The end for ticket machines is on the way on Tramlink

All ticket machines on London Tramlink will be removed on 16th July with the system going fully “cashless”. With less than 66 paper tickets sold a day, and following a consultation last year, the decision has been made to no longer offer cash fares with the higher increase in the use Oyster and contactless fares.

The ticket machines were installed back in 2000 and with usage at such a low level it is no longer cost effective to maintain them or have them replaced. Only 0.3% of single journeys were made using a ticket purchased from a tram ticket machine last year – 250 tickets a day. Since the news of the consultation was released this number has dropped to just 66 per day. This means that the cost of providing and maintaining the machines is no longer covered by ticket salesm with TfL considering other revenue better off spent improving the service.

Mark Davis, General Manager of London Trams, said: “The vast majority of tram customers already use pay as you go with Oyster or contactless to travel, which is both cheaper than paper tickets and allows customers to use the Mayor’s Hopper fare to make unlimited bus or tram journeys within an hour for £1.50. As very few ticket sales are made using ticket machines, we will be removing the existing cash ticket machines and encouraging customers to switch to pay as you go, Travelcards or Bus & Tram Passes, all of which can quickly be bought from their local Oyster Ticket Stop, online or via the TfL app.”

A comprehensive marketing campaign will now be launched across the network to ensure all passengers are aware of the changes.

In addition a number of changes will be made to tramstops following comments made during the consultation:

* More signage to advise passengers of ways to pay, including how to download the TfL app and where to find the nearest Oyster Ticket Stop.

* Travel Ambassadors located at selected tramstops across the network when the changes are introduced to help ensure passengers are aware of the changes and alternative ways of paying

* Additional validators installed at selected tramstops

* New customer information displays at selected stops to help passengers plan their journey and see where the tram interchanges with Underground, Overground and other National Rail services.

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7 Responses to The end for ticket machines is on the way on Tramlink

  1. Geoff IoM says:

    In view of all the problems with vandalism of ticket machines on Manchester Metrolink, perhaps the above development is something that should be considered in that city.

  2. Gareth Prior says:

    Wouldn’t surprise me that if in the long-term that happened in Manchester. There will probably be a time in the not too distant future where we all have countless pay as you go cards in our wallets for each tramway we may visit!

  3. Combustible No 2 says:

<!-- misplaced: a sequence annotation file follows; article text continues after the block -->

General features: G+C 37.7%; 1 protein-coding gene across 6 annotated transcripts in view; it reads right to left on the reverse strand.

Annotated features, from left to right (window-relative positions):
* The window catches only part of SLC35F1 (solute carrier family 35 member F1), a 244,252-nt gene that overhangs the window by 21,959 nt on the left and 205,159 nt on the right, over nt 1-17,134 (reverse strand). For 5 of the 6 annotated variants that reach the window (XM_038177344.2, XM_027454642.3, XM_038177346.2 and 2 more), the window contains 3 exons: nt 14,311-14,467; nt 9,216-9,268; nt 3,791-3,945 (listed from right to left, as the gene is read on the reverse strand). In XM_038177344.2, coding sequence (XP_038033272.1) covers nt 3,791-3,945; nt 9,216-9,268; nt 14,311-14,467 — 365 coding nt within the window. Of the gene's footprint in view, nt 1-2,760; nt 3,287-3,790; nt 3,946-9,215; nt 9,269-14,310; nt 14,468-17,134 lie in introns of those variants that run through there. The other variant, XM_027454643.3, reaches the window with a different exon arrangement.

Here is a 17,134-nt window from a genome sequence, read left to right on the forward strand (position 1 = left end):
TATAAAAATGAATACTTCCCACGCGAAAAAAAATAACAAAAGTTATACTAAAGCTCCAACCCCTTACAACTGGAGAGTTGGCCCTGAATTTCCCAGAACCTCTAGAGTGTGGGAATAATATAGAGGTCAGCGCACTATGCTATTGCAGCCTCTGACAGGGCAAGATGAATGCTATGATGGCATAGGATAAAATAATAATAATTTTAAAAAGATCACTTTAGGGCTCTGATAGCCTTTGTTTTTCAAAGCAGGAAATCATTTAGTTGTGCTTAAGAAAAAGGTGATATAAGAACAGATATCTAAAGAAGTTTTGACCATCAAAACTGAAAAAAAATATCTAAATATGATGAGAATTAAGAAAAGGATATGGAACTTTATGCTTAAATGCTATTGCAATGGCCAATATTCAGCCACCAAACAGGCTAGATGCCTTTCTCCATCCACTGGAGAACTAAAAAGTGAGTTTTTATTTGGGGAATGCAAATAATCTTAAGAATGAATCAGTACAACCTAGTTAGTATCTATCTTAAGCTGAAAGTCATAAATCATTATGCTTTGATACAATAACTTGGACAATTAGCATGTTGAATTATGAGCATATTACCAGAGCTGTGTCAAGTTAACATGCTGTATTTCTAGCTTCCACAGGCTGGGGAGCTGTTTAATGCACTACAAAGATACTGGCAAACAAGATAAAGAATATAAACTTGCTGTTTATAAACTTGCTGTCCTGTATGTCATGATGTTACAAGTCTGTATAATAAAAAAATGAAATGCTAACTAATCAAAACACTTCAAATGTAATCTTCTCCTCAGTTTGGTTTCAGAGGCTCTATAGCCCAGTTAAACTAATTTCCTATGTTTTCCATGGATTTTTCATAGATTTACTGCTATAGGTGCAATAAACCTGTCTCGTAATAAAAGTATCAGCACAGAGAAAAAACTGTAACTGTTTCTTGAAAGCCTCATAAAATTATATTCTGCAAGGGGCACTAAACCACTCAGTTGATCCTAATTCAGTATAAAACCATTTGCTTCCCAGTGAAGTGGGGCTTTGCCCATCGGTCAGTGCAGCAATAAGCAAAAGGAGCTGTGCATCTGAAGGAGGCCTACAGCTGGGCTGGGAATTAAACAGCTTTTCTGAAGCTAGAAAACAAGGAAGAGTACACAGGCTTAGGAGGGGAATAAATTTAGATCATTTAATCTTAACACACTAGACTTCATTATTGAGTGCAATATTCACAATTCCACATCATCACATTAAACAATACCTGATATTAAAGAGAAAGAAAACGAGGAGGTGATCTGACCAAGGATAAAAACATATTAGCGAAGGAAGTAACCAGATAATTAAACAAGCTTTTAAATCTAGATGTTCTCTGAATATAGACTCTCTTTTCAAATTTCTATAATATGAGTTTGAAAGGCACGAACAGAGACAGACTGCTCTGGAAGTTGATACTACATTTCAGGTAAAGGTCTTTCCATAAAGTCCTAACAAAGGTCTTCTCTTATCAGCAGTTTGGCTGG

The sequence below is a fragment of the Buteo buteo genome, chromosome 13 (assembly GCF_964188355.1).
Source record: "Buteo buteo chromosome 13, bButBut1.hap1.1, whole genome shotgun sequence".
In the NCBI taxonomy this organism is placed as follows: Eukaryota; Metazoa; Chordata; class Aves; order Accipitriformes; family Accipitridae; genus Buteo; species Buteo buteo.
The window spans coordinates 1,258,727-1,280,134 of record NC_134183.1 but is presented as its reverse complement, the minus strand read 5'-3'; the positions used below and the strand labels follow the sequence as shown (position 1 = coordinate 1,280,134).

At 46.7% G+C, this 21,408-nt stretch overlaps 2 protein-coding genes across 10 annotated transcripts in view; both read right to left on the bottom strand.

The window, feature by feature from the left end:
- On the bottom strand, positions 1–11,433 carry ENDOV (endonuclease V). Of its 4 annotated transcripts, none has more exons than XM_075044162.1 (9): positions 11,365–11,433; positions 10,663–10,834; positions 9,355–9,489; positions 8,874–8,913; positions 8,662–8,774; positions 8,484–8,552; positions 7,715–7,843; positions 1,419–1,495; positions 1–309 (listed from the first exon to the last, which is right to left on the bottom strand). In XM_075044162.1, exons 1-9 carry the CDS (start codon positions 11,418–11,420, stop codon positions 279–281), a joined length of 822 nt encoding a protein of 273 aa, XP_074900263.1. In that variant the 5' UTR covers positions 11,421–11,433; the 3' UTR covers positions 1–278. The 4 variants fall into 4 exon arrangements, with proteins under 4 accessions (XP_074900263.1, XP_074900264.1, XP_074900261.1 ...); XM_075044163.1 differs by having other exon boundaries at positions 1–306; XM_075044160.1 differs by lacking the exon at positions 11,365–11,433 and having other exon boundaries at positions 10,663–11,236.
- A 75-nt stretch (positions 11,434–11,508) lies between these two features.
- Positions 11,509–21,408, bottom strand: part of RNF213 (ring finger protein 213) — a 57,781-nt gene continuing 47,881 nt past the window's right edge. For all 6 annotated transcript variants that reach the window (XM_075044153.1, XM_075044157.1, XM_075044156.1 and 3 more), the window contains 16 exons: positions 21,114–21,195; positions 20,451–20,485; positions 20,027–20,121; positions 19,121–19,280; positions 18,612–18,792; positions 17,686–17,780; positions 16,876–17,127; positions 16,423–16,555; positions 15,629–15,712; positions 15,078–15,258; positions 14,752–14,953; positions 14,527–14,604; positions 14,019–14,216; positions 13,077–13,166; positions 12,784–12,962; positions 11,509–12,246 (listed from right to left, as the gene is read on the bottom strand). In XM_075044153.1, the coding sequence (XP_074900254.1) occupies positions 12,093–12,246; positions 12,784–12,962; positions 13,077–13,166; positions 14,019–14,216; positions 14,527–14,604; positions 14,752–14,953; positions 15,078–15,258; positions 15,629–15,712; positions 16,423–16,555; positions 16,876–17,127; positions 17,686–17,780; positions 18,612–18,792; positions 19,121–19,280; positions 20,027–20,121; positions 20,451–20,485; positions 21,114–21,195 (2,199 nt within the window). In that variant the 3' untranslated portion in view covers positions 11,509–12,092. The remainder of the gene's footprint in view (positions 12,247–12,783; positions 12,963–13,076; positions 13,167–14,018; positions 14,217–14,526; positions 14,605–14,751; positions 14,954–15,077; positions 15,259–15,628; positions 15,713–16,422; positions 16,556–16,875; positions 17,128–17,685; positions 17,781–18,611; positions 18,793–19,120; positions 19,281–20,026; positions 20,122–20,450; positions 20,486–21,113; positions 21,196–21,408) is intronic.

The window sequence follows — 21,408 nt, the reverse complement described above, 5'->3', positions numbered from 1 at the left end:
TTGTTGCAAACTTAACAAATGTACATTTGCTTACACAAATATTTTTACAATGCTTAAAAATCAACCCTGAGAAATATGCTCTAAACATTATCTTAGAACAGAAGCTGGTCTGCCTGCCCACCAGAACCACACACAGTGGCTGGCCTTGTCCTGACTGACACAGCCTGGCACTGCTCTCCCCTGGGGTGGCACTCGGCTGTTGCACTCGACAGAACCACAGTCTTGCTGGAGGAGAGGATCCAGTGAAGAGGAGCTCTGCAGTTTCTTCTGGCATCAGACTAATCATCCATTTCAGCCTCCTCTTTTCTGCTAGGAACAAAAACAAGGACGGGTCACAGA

Manchester was supposed to have introduced ITSO cards by now on the trams and in the not too distant future on buses and local rail services also. However, the the system was implemented for use by holders of the English National Concessionary Pass it got no further and TfGM sacked the company contracted to implement. I understand another contract has been awarded but no revised dates for implementation have been announced. Meanwhile, the only users remain those with the aforementioned passes. But, with the vandalism and robberies taking place across the system I can definitely see the need for introduction sooner rather than later.

    With regards having countless PAYG cards I think, Gareth, you may be over-pessimistic there. Unlike “Oyster” as currently used in London of course, the “ITSO” system can be so programmed as to make the one card available for use on any transport system that introduces this technology. Whether it will be so used is open to question. I personally think that it will if only to reduce the back office costs of the individual operators.

    • Pendlemac says:

      I’ve had a GetMeThere card since last October and have used it for tram only journeys since then by buying the ticket online and loading it on to the card at the first tram stop. Bus only and combined bus and tram tickets can also be loaded onto the card, although the 1 day combined ticket has ( currently ) to be purchased on a bus.

  4. David says:

    What will be the cheapest option for a day’s travel on Tramlink? I am not a local resident. I have an Oyster card.

  5. Alan Kirkman says:

    Travel West Midlands have now activated full contactless ticketing using any contactless payment card i.e. bank and credit cards on all their buses. Surely that is the way forward using a card most passenger will have in their wallet etc anyway even on a “foreign” system. No Need to carry multiple cards.

    • Chris Callan says:

      Exactly. In the not to distant future will simply be tapping in on smartphones & contactless cards and other smart devices. Most recognise individual top up cards are simply a interim measure a stop gap towards bigger rollout